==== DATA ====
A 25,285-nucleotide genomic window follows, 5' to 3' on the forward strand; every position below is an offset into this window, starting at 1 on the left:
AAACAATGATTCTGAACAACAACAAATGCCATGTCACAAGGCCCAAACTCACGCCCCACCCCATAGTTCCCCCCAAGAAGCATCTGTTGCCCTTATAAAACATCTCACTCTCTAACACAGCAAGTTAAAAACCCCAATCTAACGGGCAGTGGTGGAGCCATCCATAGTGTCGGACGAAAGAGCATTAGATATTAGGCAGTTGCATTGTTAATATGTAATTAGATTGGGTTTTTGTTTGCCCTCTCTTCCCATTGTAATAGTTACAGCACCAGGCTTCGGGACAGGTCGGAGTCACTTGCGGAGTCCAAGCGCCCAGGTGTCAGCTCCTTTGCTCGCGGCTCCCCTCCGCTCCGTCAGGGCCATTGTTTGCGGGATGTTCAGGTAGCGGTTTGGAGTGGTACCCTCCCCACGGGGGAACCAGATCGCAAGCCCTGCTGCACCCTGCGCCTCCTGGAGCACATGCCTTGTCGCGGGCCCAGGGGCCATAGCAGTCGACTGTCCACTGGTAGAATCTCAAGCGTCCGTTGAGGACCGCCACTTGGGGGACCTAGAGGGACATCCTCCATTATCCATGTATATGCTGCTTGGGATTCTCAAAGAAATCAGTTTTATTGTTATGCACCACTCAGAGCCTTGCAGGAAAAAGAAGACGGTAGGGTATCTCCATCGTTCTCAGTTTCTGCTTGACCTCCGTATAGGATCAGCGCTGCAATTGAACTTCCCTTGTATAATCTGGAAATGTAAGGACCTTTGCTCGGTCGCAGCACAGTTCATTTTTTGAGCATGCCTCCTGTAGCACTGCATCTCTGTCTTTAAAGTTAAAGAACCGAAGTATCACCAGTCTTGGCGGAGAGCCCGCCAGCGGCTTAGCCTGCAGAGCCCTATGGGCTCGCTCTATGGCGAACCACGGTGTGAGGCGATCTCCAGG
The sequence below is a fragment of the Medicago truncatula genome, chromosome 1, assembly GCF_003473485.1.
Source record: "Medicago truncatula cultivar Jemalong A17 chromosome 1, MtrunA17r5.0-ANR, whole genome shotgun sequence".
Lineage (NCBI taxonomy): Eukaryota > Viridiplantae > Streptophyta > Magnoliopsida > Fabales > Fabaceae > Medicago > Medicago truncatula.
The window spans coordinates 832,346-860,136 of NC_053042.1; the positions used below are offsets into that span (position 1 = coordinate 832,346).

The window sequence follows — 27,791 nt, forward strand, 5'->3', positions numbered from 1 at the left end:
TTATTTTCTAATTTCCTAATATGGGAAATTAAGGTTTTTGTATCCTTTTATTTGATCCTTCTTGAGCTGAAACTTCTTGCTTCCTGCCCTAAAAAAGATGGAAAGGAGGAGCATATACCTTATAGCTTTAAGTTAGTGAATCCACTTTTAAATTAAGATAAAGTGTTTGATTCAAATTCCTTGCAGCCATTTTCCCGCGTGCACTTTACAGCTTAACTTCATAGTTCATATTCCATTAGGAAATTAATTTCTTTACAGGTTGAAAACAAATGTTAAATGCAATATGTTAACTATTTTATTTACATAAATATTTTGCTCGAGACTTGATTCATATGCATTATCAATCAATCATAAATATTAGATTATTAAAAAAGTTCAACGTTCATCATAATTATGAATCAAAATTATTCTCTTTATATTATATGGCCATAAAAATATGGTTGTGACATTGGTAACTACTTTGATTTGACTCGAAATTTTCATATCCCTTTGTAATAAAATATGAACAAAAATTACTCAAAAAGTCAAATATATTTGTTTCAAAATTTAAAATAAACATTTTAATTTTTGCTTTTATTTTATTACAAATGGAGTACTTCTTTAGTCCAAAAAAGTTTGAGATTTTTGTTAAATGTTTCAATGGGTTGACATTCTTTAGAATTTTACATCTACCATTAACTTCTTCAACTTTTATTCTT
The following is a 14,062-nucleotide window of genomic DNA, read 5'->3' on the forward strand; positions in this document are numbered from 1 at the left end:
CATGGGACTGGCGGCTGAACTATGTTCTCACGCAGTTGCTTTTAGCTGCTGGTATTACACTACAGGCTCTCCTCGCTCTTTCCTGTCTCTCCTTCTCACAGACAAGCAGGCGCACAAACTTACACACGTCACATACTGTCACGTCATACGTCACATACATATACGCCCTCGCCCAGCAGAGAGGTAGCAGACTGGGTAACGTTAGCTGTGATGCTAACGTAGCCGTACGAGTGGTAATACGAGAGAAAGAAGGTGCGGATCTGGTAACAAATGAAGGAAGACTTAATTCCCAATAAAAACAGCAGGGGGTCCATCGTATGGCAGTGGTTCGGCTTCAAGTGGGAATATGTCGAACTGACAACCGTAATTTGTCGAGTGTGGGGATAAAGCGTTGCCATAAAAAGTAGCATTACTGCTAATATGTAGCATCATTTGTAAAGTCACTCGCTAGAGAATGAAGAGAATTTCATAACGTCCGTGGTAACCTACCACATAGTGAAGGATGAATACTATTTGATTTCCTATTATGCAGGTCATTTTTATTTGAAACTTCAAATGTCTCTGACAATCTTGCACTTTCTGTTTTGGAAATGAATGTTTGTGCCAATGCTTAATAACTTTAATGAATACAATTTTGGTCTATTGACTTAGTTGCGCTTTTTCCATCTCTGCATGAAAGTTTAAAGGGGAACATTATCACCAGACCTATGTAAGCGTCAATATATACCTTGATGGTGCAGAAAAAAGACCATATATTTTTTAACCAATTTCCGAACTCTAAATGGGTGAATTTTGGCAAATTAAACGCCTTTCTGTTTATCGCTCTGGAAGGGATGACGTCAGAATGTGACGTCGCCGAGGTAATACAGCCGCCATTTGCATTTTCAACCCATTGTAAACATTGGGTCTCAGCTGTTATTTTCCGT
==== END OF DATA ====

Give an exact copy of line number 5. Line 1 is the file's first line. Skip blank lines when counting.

Lineage (NCBI taxonomy): Eukaryota > Viridiplantae > Streptophyta > Magnoliopsida > Fabales > Fabaceae > Medicago > Medicago truncatula.